Type: Menu-style protection plan comprising core critical illness cover and level, decreasing or index-linked life cover, with optional disability cover, unemployment cover and income protection
Minimum premium/cover: £15 a month, £5 a month for online applications/£10,000
Maximum cover: £500,000
Conditions covered: 10 cancer-related conditions, 26 heart and artery conditions, 27 stroke and nervous system conditions, 12 gastrointestinal conditions, seven connective tissue disease conditions, 11 urogenital tract and kidney conditions, 12 respiratory disease conditions, accidental HIV benefit, 11 musculoskeletal trauma conditions, eight eye conditions, three ear conditions, 13 endocrine and metabolic conditions, major organ transplant
Minimum-maximum ages: 17-65
Minimum term: Five years
Options: Full serious illness cover for children, disability cover, income protection, unemployment cover, waiver of premium, minimum protected account option to reinstate set level of cover after a claim
Minimum sum assured/minimum premium: £15 a month, £5 for online applications/£10,000
Minimum-maximum term: Five years
Minimum-maximum ages: 17-65
Options: Disability cover, income protection, waiver of premium
Commission: Initial 140% to 170% of Lautro, plus 10% enhancement for online applications
Tel: 0845 279 3000
Prudential’s flexible protection plan is a menu-style protection plan comprising core critical illness cover and level, decreasing or index-linked life cover. Disability cover, unemployment cover and income protection are available as optional extras. Unlike traditional critical-illness policies, this plan covers serious conditions that are not necessarily critical but are severe enough to impact on a person’s lifestyle and earnings. The serious illness element of the plan covers 140 illnesses, conditions and procedures and pays out 10-100 per cent of the sum assured according to the severity of the condition.
Highclere Financial Services partner Alan Lakey thinks Prudential has been brave in introducing a severity-based plan that takes the critical illness concept a stage further.
“Like the basic critical illness concept, it is based on a South African model and looks to ensure that more conditions are covered and covered earlier in the diagnosis chain,” says Lakey.
He observes that the literature provides a fold-out sheet listing the various conditions covered. “However, many are unknown to the general public and mean little when documented in such a fashion,” he says.
In Lakey’s view, the success of critical-illness cover has been its intrinsic simplicity – if you are diagnosed with a named condition, you are paid out.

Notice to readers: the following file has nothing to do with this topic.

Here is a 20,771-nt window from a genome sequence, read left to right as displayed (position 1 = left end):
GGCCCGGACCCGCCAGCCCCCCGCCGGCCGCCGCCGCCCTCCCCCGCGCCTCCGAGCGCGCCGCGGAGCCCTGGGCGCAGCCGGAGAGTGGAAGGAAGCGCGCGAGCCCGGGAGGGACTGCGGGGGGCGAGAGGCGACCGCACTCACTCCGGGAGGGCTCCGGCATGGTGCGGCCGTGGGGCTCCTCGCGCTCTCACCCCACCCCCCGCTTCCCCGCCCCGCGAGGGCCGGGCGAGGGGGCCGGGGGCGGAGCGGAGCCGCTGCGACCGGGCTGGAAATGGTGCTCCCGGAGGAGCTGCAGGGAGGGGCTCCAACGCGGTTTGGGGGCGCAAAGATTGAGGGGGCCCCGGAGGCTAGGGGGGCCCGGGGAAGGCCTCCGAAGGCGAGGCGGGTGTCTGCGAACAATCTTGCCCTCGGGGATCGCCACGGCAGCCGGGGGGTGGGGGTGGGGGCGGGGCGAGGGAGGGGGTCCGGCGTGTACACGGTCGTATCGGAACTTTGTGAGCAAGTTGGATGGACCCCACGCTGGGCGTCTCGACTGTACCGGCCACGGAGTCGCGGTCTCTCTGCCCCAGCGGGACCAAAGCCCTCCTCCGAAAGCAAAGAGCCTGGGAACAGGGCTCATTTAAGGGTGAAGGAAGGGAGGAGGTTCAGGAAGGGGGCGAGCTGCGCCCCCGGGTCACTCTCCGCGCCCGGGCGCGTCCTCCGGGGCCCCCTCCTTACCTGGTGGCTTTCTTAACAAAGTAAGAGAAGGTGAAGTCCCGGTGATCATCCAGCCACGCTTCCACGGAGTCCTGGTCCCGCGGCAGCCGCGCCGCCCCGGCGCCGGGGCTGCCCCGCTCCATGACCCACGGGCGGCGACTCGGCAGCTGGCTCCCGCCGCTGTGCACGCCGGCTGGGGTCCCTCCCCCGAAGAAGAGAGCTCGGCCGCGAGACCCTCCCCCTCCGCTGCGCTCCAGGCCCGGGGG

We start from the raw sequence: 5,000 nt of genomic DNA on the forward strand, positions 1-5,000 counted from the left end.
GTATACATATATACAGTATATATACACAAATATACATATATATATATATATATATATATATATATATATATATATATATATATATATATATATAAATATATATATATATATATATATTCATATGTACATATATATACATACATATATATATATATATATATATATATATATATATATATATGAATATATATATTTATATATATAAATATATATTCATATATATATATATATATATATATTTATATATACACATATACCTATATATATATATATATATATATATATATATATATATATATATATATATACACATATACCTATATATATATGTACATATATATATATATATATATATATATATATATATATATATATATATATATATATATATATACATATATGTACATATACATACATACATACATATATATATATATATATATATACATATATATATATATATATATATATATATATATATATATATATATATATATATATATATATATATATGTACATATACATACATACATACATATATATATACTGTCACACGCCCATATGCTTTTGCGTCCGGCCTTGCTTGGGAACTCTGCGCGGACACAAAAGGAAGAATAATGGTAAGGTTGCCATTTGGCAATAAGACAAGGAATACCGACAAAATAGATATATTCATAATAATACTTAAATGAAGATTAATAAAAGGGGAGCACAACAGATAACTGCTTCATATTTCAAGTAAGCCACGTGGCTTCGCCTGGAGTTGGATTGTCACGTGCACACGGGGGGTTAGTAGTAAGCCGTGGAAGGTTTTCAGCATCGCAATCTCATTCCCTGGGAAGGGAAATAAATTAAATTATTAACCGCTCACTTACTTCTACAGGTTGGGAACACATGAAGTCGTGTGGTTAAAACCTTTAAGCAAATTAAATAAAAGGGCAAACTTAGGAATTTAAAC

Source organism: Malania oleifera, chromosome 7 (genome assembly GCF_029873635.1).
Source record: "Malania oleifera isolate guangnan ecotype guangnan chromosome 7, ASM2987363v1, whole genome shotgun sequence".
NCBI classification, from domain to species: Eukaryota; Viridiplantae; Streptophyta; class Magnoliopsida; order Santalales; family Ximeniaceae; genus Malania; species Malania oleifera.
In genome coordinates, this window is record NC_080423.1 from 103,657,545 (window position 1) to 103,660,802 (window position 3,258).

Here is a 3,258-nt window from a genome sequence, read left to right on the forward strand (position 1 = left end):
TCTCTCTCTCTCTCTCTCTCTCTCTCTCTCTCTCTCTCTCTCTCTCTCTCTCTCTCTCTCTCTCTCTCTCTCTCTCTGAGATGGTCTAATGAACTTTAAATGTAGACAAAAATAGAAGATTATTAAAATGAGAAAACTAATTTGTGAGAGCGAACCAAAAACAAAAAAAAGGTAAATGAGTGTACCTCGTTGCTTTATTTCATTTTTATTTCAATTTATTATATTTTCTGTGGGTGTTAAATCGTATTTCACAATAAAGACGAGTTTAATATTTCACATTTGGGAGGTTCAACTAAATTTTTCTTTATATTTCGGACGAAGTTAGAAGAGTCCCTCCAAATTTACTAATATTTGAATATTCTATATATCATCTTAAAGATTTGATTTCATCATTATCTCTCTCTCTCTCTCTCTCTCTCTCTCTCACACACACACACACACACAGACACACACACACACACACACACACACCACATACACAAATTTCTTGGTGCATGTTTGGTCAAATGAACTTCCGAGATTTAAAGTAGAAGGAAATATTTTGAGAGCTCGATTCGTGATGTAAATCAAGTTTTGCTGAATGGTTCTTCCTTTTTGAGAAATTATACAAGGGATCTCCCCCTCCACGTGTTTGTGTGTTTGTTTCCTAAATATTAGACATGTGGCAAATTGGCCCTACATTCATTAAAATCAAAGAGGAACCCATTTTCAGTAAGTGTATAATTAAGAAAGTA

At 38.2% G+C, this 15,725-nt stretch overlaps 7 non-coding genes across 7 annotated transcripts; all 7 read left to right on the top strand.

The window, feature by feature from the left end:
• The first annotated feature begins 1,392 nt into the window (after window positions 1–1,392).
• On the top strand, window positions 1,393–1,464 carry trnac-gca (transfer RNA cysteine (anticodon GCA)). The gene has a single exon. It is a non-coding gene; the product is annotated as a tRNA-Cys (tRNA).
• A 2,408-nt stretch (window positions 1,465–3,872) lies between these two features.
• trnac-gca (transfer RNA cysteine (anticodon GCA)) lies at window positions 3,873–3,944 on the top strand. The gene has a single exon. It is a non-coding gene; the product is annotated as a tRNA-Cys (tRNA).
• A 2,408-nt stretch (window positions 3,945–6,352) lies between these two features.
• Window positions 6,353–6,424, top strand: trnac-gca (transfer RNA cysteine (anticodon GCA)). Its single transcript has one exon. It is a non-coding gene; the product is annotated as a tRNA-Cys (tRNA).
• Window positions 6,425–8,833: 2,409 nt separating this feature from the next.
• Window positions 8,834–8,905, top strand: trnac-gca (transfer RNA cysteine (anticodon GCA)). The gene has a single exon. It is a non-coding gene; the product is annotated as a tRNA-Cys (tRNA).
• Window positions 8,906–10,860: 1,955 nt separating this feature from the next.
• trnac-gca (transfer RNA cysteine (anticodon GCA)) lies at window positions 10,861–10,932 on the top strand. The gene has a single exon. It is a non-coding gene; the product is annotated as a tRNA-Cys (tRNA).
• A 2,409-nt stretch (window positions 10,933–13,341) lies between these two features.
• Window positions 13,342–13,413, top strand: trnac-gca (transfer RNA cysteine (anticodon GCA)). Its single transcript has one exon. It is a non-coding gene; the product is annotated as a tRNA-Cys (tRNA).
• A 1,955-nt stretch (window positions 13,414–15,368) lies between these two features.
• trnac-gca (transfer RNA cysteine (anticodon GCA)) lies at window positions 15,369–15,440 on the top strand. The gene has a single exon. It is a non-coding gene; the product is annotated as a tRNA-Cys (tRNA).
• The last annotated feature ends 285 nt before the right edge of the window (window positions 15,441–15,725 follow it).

Although he thinks that in introducing additional conditions Prudential has increased the likelihood of a claim, he complains that it has also significantly increased the complexity factor. “Additionally, some conditions only receive a partial payout of 25 per cent, 50 per cent or 75 per cent. Again, this reduces the possibility of a policyholder fully understanding the plan and, if truth be told, the possibility of the adviser understanding the plan,” says Lakey.
While Lakey believes comprehensive cover is to be applauded, he considers this plan to be much too complex for all but a small section of the adviser market. “Strictly speaking, this plan has no competition by way of design. However, it is lined up against traditional critical illness plans, some available within the menu format,” he says.
According to Lakey, Bupa and Skandia Life offer the most comprehensive alternatives to Prudential’s plan. He adds that Scottish Provident also provides above average protection products.
Summing up Lakey says: “While innovation is all too rare within the protection arena, this plan will be too confusing to gather all but a small market share. With the imminent deadline for providers to meet the revised ABI definitions, there may be one or two other companies offering competition.”
He concludes: “Advisers still recoil at the memory of the Prudential reneging on 40,000 critical illness applications four years ago. Such memories are hard to shake off. Also, the recent “knocking copy’ adverts did Prudential little credit and adviser goodwill may prove thin on the ground.”
Suitability to market: Poor
Premium rates: Poor
Adviser remuneration: Good